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It’s time for a post-game smoke, where I give a few thoughts on a game as soon as possible after playing it. The credits are currently rolling on Wolfenstein: The New Order. I have no idea why it took me so long to find play this amazing game. I probably assumed it was just another run and gun shooter, but I’m here to tell you that it is much, much more.

Transcript(ish)

It’s time for a post-game smoke, where I give a few thoughts on a game as soon as possible after playing it. As is the nature of this type of video, it’s short, quickly thrown together, and certainly rides emotional high or low of whatever game I just finished. I trade in-depth analysis for visceral reaction. Both are important, but I only offer one here. If you are new to the channel, I offer plenty of longer, more thought-out videos, so please stay and poke around  a bit.

Some people have asked if these Post-Game Smoke reviews really are my thoughts spilled out immediately after finishing a game. Well, aside from inviting all of you over to my house to witness the act, all I can really do in terms of confirmation is show you this video…But honestly, with Wolfenstein: The New Order, I would have loved to have someone sitting next to me so I could verify that the brilliance I was experience was in fact real. Games like Wolfenstein: The New Order make me question the fairness of the world, and not in the way you’d think. A 2014 reboot of a 1992 MS-DOS game about killing Nazis obviously harkens back to the travesty of the holocaust, which I think we can all agree, wasn’t fair. No, I question fairness in this case because with all the effort I pour into knowing about video games, someone, somewhere, let me down. I should have known about this game much, much, much earlier.

I consider myself one who stays connected to the video game world. I read video game news blogs, I watch a lot of video game commentary on dozens of YouTube channels. I have, and discuss in public, opinions about E3, meaning I do watch every moment of E3, even beyond what most would consider healthy. So when a game like Wolfenstein: The New Order avoids me for this long, I question the reliability of my conscious integration lifestyle. What corners of the internet have I failed to explore? And this isn’t about the algorithms failing me. I can understand that. I look up so much disparate stuff online that any sane algorithm would understandably be confused. I’d be assigned the re-marketing demographic of, at worst, “Serial Killer,” and at best “Guy who probably collects bread bag twist ties.” Now, I don’t collect bread bag twist ties, but you have to agree that if you were to frame a bunch of them it would look really great. Things in excess presented in a frame just look cool. Beer labels. Cigar rings, Cigarette packaging, matchbooks, kool-aid packets. Okay, maybe I have some problems. But never having experienced Wolfenstein: The New Order is no longer one of those problems.

So, about the game, it’s incredible. The game does so much more than it probably needed to. Fans would have been fine with a simple updated run and gun shooter in the same way fans were incredibly welcoming of the 2016 DOOM reboot. Tap into what fans of a franchise like about that franchise then update with the modern gamer in mind. Wolfenstein could have done that. But it didn’t. Instead, it had to make me feel things.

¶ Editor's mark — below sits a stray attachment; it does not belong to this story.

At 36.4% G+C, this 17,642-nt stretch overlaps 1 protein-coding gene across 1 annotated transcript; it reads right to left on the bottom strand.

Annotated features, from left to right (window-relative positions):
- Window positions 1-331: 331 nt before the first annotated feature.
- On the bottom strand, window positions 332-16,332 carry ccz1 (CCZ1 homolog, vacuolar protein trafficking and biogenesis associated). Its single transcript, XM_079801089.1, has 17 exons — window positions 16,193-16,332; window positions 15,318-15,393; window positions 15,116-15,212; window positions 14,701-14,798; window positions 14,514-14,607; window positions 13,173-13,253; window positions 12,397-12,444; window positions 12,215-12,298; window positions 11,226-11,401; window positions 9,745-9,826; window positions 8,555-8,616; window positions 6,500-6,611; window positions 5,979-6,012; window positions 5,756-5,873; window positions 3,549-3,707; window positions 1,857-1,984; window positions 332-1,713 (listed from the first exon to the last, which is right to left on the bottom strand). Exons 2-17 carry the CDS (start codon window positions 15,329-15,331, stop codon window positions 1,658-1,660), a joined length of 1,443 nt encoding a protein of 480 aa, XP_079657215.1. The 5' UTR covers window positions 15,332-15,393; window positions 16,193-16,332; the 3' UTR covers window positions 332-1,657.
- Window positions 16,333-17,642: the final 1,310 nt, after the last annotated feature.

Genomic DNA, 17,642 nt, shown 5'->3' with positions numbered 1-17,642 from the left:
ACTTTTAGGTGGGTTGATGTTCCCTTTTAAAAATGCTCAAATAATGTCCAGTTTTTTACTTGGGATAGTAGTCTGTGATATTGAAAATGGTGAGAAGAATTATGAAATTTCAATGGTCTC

Wolfenstein: The New Order humanizes a franchise that has been historically a laughable exploit. It’s as though MachineGames specifically set out on an improbable mission. Why? Perhaps as a mimetic exercise to better craft the similarly improbable mission of our hero B.J. Blazkowicz. I mean, I’ve got no other way to rationalize the success, so I’ll go with the weird motivation-cum-inspiration centrifuge concept.

And Blazkowicz’s mission is indeed improbable. At every turn he’s getting beaten, gunned down, tortured, cut, and all around pummeled to such a degree that lacking the context of such an amazing story and superb presentation, our hero’s ability to get back up and keep fighting would be laughable. But here, the damage legitimately builds the character. Blazkowicz begins the game as a fairly typical action hero, but the game forces him–and by proxy, the player–to make some moral choices that, while they don’t have major gameplay consequences, they do have emotionally resonant consequences that we’re reminded of time and time again. After every near-death leap of faith or seemingly impossible rescue, someone is waiting in the wings to beat down our hero for doing something wrong or not doing enough. This is perhaps best exemplified near the end of the game when during a final elevator escape scene, after Blazkowicz just got stabbed, a party member named Set tells Blazkowicz to help him climb a ledge. Not asks. Tells. There’s no rest for Blazkowicz.

And there’s no rest for the player. You’ll stay up way too late playing this game. The transitions between each of the 16 chapters are so smooth and their cliffhangers so gripping you’ll flow from one chapter to the next without a thought to the clock.

Tell me in the comment if you’ve played Wolfenstein: The New Order. What did you think of it? Are you looking forward to Wolfenstein: The New Colossus in October 2017?

Please like, subscribe, and click the Bell icon to make sure you don’t miss future videos. I’m trying to get the average views per video up to 100 by the end of the year. Sharing this video with your gaming friends helps a lot toward that goal.

Thank you for watching.

Mentioned

Watch the Cartridge Club presents E3 2017 Recaps

Research/Sources/Credits

Wolfenstein page on the official Bethesda website

Music Credits

8bit Dungeon Boss Kevin MacLeod (incompetech.com), Licensed under Creative Commons: By Attribution 3.0 License, http://creativecommons.org/licenses/by/3.0/

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